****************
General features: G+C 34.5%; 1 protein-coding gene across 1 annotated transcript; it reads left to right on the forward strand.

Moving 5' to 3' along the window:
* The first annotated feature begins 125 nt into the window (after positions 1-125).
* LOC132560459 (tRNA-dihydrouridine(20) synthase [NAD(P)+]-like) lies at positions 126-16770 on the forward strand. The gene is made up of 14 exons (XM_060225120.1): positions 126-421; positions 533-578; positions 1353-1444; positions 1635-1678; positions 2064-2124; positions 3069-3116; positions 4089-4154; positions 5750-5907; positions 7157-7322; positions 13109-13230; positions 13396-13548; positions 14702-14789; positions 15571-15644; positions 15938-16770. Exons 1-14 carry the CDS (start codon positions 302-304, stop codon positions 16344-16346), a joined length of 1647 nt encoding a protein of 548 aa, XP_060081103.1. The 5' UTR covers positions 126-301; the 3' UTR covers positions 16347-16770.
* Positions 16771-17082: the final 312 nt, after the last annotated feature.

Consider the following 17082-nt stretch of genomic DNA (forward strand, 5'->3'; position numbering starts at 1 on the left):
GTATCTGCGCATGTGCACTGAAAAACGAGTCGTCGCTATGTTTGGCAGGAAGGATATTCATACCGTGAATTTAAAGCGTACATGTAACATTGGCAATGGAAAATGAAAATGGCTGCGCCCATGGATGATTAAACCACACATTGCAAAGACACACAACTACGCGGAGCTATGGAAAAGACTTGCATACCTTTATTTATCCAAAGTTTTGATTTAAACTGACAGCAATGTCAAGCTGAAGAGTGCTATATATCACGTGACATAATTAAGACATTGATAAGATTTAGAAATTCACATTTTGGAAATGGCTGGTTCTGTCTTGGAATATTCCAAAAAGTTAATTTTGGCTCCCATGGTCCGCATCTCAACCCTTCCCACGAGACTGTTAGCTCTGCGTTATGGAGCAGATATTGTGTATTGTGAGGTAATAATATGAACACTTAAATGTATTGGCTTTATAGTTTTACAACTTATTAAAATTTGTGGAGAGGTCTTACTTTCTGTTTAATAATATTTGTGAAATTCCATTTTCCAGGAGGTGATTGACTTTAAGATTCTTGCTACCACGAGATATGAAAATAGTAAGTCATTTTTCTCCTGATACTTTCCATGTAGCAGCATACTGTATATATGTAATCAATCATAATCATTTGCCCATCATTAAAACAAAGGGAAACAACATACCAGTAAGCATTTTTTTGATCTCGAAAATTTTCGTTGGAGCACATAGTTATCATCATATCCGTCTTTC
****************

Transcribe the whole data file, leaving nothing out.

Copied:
General features: G+C 34.5%; 1 protein-coding gene across 1 annotated transcript; it reads left to right on the forward strand.

Moving 5' to 3' along the window:
* The first annotated feature begins 125 nt into the window (after positions 1-125).
* LOC132560459 (tRNA-dihydrouridine(20) synthase [NAD(P)+]-like) lies at positions 126-16770 on the forward strand. The gene is made up of 14 exons (XM_060225120.1): positions 126-421; positions 533-578; positions 1353-1444; positions 1635-1678; positions 2064-2124; positions 3069-3116; positions 4089-4154; positions 5750-5907; positions 7157-7322; positions 13109-13230; positions 13396-13548; positions 14702-14789; positions 15571-15644; positions 15938-16770. Exons 1-14 carry the CDS (start codon positions 302-304, stop codon positions 16344-16346), a joined length of 1647 nt encoding a protein of 548 aa, XP_060081103.1. The 5' UTR covers positions 126-301; the 3' UTR covers positions 16347-16770.
* Positions 16771-17082: the final 312 nt, after the last annotated feature.

Consider the following 17082-nt stretch of genomic DNA (forward strand, 5'->3'; position numbering starts at 1 on the left):
GTATCTGCGCATGTGCACTGAAAAACGAGTCGTCGCTATGTTTGGCAGGAAGGATATTCATACCGTGAATTTAAAGCGTACATGTAACATTGGCAATGGAAAATGAAAATGGCTGCGCCCATGGATGATTAAACCACACATTGCAAAGACACACAACTACGCGGAGCTATGGAAAAGACTTGCATACCTTTATTTATCCAAAGTTTTGATTTAAACTGACAGCAATGTCAAGCTGAAGAGTGCTATATATCACGTGACATAATTAAGACATTGATAAGATTTAGAAATTCACATTTTGGAAATGGCTGGTTCTGTCTTGGAATATTCCAAAAAGTTAATTTTGGCTCCCATGGTCCGCATCTCAACCCTTCCCACGAGACTGTTAGCTCTGCGTTATGGAGCAGATATTGTGTATTGTGAGGTAATAATATGAACACTTAAATGTATTGGCTTTATAGTTTTACAACTTATTAAAATTTGTGGAGAGGTCTTACTTTCTGTTTAATAATATTTGTGAAATTCCATTTTCCAGGAGGTGATTGACTTTAAGATTCTTGCTACCACGAGATATGAAAATAGTAAGTCATTTTTCTCCTGATACTTTCCATGTAGCAGCATACTGTATATATGTAATCAATCATAATCATTTGCCCATCATTAAAACAAAGGGAAACAACATACCAGTAAGCATTTTTTTGATCTCGAAAATTTTCGTTGGAGCACATAGTTATCATCATATCCGTCTTTC